Tristyn Bloom of First Things was desperately asking people on twitter and facebook if they’d seen a funny sketch about music theory that was in French. I confess, I didn’t understand her urgency until she finally turned it up and I got to see it:
No big review of Les Mis forthcoming, btw. I really enjoyed it, and my complaints are pretty much those of all the reviewers (the cinematography is a bit distracting and Javert isn’t tough enough). However, you will get one last piece of Javertblogging today (parts one and two here), and by now it should be no surprise to anyone that I claimed his part in our “One Day More” flashmob.
Fun fact: not knowing much about Christianity as a child, I thought Valjean sang “This never-ending road to Calgary” instead of Calvary. I assumed he planned to evade pursuit by fleeing to Canada.
In lieu of a Les Mis review, let me sub in The Onion‘s take on another possible lengthy-tome-turned-film:
According to director D.J. Caruso, great care was taken to painstakingly recreate the experience of slowly inching one’s way through the dense work of literature. Starring Viggo Mortensen as both Alyosha and Aleksey, depending on the scene, and Laura Linney as someone’s mother or aunt, the film opens with a three-minute-long summary taken directly from the novel’s back cover.
Look, I’m splitting this off into it’s own take, so no one gets confused and thinks this is satire. William Shatner played Alyosha in a film version of The Brothers Karamazov. I know I’ve linked it before, but it grows no less perplexing.
But this I have not linked before: Bill Nye doing a one man imitating Shatner show:
I’m delighted by Anthony Esolen’s new grammar series at First Things. It’s like The Way Things Work for grammar nerds! Check out this post on deponent verbs.
Consider these sentences:
I hurt the quarterback.
I was hurt by her remark.
Notice the differences between the three? In the first, the true active voice, the subject is the agent of the verb. In the second, the true passive, the subject suffers the action of the verb. But in the third—what? The subject is the agent, because he’s actively experiencing something named by the verb; but he suffers the verb. “I’m hurting” does not mean “I am walking around the neighborhood punching people,” but “I am feeling hurt; something is hurting me.”
Today we just use it for stylistic purposes (and when we’ve run out of space in a text message or tweet), but the ampersand has had a long and storied history in English, and was actually frequently included as a 27th letter of the alphabet as recently as the 19th century.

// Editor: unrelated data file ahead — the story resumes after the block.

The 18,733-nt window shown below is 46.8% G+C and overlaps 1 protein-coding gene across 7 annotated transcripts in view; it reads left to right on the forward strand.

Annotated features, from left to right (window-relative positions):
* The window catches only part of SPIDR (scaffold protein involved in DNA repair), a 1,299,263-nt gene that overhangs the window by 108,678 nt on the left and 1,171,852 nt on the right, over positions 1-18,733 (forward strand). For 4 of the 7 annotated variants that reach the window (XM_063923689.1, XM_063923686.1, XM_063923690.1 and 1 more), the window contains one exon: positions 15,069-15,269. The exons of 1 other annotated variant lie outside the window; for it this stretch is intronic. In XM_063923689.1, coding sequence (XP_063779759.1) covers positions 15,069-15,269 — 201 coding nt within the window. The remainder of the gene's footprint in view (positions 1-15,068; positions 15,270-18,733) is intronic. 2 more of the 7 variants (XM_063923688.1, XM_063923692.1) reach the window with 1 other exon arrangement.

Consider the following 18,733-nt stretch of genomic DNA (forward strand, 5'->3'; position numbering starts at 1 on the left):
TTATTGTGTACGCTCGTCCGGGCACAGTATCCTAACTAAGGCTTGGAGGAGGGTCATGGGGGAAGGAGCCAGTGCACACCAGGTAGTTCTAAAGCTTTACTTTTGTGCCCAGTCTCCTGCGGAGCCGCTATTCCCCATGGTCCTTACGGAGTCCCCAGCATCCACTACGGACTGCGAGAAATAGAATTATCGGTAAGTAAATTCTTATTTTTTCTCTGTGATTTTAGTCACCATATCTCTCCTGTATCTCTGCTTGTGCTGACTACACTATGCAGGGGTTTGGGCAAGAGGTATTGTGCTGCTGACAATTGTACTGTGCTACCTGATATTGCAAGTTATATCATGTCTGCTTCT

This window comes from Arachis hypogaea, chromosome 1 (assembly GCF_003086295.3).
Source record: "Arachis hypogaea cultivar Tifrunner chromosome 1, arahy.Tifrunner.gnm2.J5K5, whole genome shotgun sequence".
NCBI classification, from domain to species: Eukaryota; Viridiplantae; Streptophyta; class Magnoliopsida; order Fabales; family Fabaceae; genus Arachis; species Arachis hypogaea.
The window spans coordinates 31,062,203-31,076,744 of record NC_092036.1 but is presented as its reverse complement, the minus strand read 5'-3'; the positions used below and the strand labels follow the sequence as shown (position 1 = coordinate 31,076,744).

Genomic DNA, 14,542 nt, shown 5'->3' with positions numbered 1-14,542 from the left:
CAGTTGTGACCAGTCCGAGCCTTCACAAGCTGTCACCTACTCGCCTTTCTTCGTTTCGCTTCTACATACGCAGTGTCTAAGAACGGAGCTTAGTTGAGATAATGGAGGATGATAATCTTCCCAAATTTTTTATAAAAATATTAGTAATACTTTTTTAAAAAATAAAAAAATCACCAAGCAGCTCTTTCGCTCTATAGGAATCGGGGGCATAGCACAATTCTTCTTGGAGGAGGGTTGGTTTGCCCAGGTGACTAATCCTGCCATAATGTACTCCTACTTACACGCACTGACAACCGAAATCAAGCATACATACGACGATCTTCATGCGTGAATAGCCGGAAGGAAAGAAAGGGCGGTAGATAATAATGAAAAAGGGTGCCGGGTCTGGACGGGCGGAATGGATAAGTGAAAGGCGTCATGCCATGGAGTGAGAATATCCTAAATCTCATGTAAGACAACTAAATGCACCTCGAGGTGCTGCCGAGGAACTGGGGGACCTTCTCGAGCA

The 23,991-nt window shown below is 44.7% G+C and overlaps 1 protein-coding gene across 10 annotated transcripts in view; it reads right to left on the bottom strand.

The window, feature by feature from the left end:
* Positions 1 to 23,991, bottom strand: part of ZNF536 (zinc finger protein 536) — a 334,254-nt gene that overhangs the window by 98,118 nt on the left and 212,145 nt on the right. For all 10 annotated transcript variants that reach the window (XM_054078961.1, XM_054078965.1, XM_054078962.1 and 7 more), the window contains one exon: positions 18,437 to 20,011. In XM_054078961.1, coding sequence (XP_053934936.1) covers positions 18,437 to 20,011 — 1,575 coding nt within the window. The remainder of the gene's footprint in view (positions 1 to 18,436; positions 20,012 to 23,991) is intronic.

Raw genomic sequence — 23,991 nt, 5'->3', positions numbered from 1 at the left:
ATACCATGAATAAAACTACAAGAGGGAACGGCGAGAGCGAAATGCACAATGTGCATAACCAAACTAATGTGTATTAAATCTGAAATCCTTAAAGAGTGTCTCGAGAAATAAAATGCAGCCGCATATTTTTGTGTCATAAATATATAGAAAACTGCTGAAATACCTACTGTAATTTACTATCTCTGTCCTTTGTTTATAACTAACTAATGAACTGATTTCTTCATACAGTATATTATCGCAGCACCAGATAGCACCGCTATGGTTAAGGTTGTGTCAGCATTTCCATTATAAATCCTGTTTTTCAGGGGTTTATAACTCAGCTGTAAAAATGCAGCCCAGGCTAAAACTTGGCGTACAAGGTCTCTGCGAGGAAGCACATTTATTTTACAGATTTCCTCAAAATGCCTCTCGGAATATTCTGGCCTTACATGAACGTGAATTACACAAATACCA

In fact, it’s because of its placement in the alphabet that it gets its name. Originally, the character was simply called “and” or sometimes “et” (from the Latin word for and, which the ampersand is usually stylistically meant to resemble). However, when teaching children the alphabet, the & was often placed at the end, after Z, and recited as “and per se and,” meaning “and in and of itself” or “and standing on its own.”
So you’d have “w, x, y, z, and, per se, and.” Over time, the last bit morphed into “ampersand,” and it stuck even after we quit teaching it as part of the alphabet.
AV Club has a predictably funny and interesting interview with Mel Brooks up. One of my favorite revelations:
MB: I knew there was going to be laughing. The first time I used [the white handkerchiefs] was during The Twelve Chairs. There was too much laughter; I couldn’t shoot. So I went out and bought 100 white handkerchiefs and said, “Stick this in your mouth.” And then, with Young Frankenstein, I bought 200—it was a bigger crew, a lot of people. I said, “If you’re not in the scene, take this handkerchief, and when you feel you’re going to laugh, shove this in your mouth.” And every once in a while, I’d be shooting a scene and I would turn, and I could see a sea of white handkerchiefs. So I said, “Okay, this is going to be funny. This is good.”
No need to stop singing Christmas carols just yet! Not only does the Christmas season last until Epiphany for Catholics, but, if you’re reading this true life mad science post from io9, you may find yourself humming “He sees you when you’re sleeping” again.
In order not to introduce artifacts into the conversations, the investigators took special precautions to keep the subjects ignorant of the fact that their remarks were being recorded. To this end they concealed themselves under beds in students’ rooms where tea parties were being held, eavesdropped in dormitory smoking-rooms and dormitory wash-rooms, and listened to telephone conversations.
For more Quick Takes, visit Conversion Diary!